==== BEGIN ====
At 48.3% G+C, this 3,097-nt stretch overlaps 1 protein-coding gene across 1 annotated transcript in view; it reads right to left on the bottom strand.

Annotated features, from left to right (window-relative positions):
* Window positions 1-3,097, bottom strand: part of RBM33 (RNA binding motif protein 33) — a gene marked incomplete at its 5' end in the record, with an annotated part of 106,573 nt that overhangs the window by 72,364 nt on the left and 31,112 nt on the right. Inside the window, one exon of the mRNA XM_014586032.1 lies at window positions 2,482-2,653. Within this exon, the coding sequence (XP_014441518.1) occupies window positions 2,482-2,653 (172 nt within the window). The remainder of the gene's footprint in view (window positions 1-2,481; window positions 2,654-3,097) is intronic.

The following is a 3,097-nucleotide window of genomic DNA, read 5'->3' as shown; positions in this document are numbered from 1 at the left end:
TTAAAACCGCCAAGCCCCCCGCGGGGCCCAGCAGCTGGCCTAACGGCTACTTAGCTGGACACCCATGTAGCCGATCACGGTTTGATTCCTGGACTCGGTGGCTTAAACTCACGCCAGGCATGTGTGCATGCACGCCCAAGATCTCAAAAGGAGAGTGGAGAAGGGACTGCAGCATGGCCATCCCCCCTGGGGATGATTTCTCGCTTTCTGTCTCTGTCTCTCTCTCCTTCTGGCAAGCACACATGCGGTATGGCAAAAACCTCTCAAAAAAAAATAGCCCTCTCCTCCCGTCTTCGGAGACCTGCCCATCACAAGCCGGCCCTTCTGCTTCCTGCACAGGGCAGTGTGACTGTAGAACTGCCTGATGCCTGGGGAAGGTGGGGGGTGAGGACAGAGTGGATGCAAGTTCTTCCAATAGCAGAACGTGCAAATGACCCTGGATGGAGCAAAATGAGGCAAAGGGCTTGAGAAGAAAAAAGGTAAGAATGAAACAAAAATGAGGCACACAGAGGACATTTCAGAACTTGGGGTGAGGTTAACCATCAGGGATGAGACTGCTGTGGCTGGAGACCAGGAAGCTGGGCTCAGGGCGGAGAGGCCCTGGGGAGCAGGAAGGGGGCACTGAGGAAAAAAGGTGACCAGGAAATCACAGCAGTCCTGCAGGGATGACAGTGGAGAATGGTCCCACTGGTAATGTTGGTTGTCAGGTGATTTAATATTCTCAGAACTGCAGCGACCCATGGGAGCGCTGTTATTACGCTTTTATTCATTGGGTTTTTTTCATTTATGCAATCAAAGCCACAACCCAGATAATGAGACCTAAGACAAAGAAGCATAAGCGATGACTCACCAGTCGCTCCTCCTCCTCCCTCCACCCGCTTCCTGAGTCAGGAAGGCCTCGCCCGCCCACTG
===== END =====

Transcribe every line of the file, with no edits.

At 48.3% G+C, this 3,097-nt stretch overlaps 1 protein-coding gene across 1 annotated transcript in view; it reads right to left on the bottom strand.

Annotated features, from left to right (window-relative positions):
* Window positions 1-3,097, bottom strand: part of RBM33 (RNA binding motif protein 33) — a gene marked incomplete at its 5' end in the record, with an annotated part of 106,573 nt that overhangs the window by 72,364 nt on the left and 31,112 nt on the right. Inside the window, one exon of the mRNA XM_014586032.1 lies at window positions 2,482-2,653. Within this exon, the coding sequence (XP_014441518.1) occupies window positions 2,482-2,653 (172 nt within the window). The remainder of the gene's footprint in view (window positions 1-2,481; window positions 2,654-3,097) is intronic.

The following is a 3,097-nucleotide window of genomic DNA, read 5'->3' as shown; positions in this document are numbered from 1 at the left end:
TTAAAACCGCCAAGCCCCCCGCGGGGCCCAGCAGCTGGCCTAACGGCTACTTAGCTGGACACCCATGTAGCCGATCACGGTTTGATTCCTGGACTCGGTGGCTTAAACTCACGCCAGGCATGTGTGCATGCACGCCCAAGATCTCAAAAGGAGAGTGGAGAAGGGACTGCAGCATGGCCATCCCCCCTGGGGATGATTTCTCGCTTTCTGTCTCTGTCTCTCTCTCCTTCTGGCAAGCACACATGCGGTATGGCAAAAACCTCTCAAAAAAAAATAGCCCTCTCCTCCCGTCTTCGGAGACCTGCCCATCACAAGCCGGCCCTTCTGCTTCCTGCACAGGGCAGTGTGACTGTAGAACTGCCTGATGCCTGGGGAAGGTGGGGGGTGAGGACAGAGTGGATGCAAGTTCTTCCAATAGCAGAACGTGCAAATGACCCTGGATGGAGCAAAATGAGGCAAAGGGCTTGAGAAGAAAAAAGGTAAGAATGAAACAAAAATGAGGCACACAGAGGACATTTCAGAACTTGGGGTGAGGTTAACCATCAGGGATGAGACTGCTGTGGCTGGAGACCAGGAAGCTGGGCTCAGGGCGGAGAGGCCCTGGGGAGCAGGAAGGGGGCACTGAGGAAAAAAGGTGACCAGGAAATCACAGCAGTCCTGCAGGGATGACAGTGGAGAATGGTCCCACTGGTAATGTTGGTTGTCAGGTGATTTAATATTCTCAGAACTGCAGCGACCCATGGGAGCGCTGTTATTACGCTTTTATTCATTGGGTTTTTTTCATTTATGCAATCAAAGCCACAACCCAGATAATGAGACCTAAGACAAAGAAGCATAAGCGATGACTCACCAGTCGCTCCTCCTCCTCCCTCCACCCGCTTCCTGAGTCAGGAAGGCCTCGCCCGCCCACTG